design, write and debug programs that accomplish specific goals, including controlling or simulating physical systems; solve problems by decomposing them into smaller parts.

use logical reasoning to explain how some simple algorithms work and to detect and correct errors in algorithms and programs


LO: To know what a loop is.

Now that we know how to write a Python program to work out mathematical problems it is time to learn about Conditions, features of programming, which perform different computations or actions depending on whether a condition evaluates to true or false (or to some other value).

What does this mean?

We can look at this as how a computer program can react to other things. Let's look at some real world examples:

We will start by looking more closely at problems 3 and 4 by introducing the while loop:

Looking at this flow chart we can see that a while loop will check if a conditioin is True or False, if it is True then the commands inside the loop will be carried out and repeated until the condition is False - at that time the loop will break. Let's look at our two examples in code:

#while the temperature is less than 20, turn the radiators on.
while temperature < 20:
    radiators = True


We declare our loop by using the while command followed by the condition that it will evaluate - in this case if a variable called temperature is less than 20: it is True if it is, and False if it is not. This condition is followed by a colon : indictating to Python that the following indented commands are to be carried out in the loop. The only command here is assigning a variable called radiators the value True (we can imagine another function() that will only run if the variable radiators has a value of True that turns the radiators in the house on.
Looking back on the flow chart we can see that once the temperature is greater than 20 the loop will not run - it will no longer be True that temperature < 20 *.

#While we are playing the game, you have to roll the die.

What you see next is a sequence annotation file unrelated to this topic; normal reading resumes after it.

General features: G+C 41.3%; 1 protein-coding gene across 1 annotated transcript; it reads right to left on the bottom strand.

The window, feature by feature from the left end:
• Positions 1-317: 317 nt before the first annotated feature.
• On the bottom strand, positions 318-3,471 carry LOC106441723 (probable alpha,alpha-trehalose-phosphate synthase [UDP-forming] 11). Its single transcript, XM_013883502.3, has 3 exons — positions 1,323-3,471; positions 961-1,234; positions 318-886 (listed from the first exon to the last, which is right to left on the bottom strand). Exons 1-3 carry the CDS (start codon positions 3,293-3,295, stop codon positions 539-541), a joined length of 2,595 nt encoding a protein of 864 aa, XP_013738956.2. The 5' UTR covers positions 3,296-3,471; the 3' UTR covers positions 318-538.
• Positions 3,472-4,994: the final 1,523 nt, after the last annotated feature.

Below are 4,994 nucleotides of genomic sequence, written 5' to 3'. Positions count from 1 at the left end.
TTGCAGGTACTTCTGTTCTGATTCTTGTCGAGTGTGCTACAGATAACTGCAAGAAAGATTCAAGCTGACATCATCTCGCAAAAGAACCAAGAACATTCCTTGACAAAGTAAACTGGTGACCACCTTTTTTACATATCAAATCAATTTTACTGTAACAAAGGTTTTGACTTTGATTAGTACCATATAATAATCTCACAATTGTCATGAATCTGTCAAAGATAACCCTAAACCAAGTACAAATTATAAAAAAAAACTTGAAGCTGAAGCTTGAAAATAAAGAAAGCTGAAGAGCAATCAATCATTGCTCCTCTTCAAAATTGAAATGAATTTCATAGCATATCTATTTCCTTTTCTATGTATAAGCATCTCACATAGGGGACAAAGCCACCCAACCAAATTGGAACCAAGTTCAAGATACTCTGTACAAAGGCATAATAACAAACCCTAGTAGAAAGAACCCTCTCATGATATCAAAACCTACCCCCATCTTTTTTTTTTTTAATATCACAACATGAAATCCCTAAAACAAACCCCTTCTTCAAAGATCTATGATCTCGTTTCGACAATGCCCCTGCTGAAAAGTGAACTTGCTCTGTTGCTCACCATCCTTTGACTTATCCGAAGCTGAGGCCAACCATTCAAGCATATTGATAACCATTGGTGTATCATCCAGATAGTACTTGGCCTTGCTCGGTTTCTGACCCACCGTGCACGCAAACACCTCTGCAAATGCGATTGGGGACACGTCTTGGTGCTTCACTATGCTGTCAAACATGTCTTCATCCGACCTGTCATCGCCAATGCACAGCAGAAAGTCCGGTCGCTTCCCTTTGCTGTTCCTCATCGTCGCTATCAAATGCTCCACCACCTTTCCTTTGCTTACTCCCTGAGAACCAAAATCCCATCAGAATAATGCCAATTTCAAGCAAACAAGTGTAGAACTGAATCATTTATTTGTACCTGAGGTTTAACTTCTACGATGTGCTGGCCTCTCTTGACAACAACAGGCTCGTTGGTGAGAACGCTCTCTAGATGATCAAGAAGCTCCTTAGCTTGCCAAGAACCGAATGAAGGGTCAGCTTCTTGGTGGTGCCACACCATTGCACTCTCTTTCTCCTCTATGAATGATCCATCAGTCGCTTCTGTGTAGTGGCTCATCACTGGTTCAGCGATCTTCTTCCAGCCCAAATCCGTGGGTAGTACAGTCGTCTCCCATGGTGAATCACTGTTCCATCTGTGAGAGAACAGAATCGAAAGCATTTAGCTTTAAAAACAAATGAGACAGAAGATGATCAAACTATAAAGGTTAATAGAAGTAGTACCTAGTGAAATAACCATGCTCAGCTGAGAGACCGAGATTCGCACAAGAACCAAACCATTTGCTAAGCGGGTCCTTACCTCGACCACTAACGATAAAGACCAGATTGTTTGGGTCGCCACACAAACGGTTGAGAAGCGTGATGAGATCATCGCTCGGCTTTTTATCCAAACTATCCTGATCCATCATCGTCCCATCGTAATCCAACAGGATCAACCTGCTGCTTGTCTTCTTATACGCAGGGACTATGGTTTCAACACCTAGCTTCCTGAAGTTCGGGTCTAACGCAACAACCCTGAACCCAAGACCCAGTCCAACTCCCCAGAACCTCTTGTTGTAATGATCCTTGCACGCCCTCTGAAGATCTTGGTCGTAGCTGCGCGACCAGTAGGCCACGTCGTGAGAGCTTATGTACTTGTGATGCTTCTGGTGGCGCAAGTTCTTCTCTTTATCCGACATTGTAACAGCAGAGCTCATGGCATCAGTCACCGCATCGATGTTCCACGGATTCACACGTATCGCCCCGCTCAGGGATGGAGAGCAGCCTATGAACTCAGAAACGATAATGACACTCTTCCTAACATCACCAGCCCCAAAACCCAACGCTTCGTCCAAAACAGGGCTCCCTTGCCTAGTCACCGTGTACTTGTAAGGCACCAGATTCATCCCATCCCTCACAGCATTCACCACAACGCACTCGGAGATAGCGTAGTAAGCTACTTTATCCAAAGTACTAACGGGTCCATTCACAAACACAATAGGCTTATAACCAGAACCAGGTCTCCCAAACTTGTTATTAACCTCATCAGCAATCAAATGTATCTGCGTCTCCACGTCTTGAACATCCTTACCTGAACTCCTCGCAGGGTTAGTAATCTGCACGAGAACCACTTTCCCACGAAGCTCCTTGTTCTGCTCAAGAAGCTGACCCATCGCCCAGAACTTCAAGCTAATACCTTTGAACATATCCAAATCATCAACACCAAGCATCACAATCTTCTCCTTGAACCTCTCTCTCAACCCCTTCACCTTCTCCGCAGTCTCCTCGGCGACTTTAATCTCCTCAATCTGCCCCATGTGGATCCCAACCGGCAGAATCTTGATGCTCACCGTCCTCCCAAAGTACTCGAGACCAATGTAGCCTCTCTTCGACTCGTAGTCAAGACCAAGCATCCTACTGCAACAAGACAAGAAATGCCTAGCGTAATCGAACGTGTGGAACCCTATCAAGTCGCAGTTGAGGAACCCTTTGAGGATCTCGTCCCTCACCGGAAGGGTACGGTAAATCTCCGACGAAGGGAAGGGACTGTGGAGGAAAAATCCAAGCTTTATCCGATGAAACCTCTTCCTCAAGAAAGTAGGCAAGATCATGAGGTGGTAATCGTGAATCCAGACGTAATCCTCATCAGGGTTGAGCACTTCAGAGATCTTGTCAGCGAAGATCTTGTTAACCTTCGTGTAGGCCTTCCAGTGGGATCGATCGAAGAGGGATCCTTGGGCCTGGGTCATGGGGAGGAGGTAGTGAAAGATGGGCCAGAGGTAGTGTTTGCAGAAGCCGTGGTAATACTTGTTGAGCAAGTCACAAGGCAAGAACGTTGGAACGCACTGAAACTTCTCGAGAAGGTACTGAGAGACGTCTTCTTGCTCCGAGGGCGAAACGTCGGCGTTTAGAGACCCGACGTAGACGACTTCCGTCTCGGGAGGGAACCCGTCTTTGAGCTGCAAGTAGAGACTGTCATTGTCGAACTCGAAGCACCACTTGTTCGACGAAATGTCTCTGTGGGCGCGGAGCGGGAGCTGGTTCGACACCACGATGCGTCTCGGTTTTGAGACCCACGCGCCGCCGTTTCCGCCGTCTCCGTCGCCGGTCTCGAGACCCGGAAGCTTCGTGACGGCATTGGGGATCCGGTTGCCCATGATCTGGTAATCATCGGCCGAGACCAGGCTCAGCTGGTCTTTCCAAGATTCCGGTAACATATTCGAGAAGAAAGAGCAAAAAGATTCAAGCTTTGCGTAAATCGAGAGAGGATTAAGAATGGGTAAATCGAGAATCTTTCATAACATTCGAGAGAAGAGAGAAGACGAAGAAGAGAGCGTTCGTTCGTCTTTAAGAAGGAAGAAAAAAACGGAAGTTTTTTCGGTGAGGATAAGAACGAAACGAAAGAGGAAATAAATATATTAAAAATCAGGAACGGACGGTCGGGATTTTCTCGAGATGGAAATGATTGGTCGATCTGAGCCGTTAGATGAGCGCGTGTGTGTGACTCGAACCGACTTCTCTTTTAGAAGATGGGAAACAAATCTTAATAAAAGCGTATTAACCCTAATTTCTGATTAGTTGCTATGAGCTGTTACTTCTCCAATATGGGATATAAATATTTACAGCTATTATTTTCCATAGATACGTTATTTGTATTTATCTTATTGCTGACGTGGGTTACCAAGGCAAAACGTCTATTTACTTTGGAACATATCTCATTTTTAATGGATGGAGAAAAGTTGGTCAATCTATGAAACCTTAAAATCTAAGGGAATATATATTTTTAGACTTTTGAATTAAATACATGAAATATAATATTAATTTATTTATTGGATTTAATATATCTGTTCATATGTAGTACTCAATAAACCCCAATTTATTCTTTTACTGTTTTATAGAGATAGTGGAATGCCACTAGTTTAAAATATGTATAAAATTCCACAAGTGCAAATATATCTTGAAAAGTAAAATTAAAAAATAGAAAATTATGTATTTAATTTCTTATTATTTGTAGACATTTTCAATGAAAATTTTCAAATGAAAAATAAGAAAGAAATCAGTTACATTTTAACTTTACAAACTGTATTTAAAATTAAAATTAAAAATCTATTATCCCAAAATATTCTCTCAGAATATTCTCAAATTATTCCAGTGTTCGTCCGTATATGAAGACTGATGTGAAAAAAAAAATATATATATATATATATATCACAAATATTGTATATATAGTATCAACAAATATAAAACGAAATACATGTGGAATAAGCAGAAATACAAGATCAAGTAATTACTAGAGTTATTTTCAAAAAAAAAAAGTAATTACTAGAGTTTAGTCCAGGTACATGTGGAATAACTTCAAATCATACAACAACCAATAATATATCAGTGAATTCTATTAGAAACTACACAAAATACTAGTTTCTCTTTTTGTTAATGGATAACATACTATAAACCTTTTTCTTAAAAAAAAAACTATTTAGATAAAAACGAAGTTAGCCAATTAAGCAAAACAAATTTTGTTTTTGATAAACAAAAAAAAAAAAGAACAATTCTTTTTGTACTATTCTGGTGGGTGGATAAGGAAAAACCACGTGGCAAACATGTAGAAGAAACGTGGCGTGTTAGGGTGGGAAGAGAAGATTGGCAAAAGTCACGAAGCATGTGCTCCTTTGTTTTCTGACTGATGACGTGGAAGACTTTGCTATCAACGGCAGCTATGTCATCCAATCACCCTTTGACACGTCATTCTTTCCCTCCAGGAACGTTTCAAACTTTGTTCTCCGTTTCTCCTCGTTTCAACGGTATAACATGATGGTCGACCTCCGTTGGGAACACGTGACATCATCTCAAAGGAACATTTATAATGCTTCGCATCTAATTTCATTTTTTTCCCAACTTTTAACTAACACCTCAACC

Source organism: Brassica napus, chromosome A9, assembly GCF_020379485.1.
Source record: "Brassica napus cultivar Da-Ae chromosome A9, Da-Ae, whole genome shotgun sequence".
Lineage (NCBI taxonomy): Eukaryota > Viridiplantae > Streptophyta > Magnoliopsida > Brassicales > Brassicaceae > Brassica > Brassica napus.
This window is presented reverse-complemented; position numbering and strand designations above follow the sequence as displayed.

play = True

while play:


In this second example we find another variable that has the value True, play = True. When we set a variable to either True or False (sometimes refered to as flag variables) they can be evaluated in while loops and other conditions that we will look at - they are very useful in starting and stopping things. Here there is a variable called play that is responsible for starting and stopping the game - if it is True then we play the game (roll the die etc.), if it is False then everything stops, it is the end of the game. You can imagine a function() at the beginning of the program setting the variable value to True: "do you want to play?" and a function() setting the value to False at the end of the game: reaching a certain score etc.

To explore these loops we will use Reeborg. Open the world Around 1 (see resources below). Here we will write our first while loop, notice how True and False are always written in capitals:

while True:


Having run this program you will see that Reeborg will move forward until it hits into the wall, but why?

The conditional while will look to see if the condition True is True - it is literally True it has to be!!! Then it will execute the code associated with it - just like writing a function, ending in a colon : signals instructions to be carried out. While the condition is True it will continue to run the code associated with it - Reeborg will move forward forever because True will always be True.

Getting Reeborg to say "Hello" forever - because True is always True - can also be achieved:

while True:


You will need to press the 'stop' button to end this program because otherwse it will not end (Reeborg will stop after a certain number of instructions) because True is always True.

Experiment with what you can make Reeborg do using a while loop. (Remember to use the stop button!).

* This will not actually result in the radiators being turned off - can you work out why?

Code Examples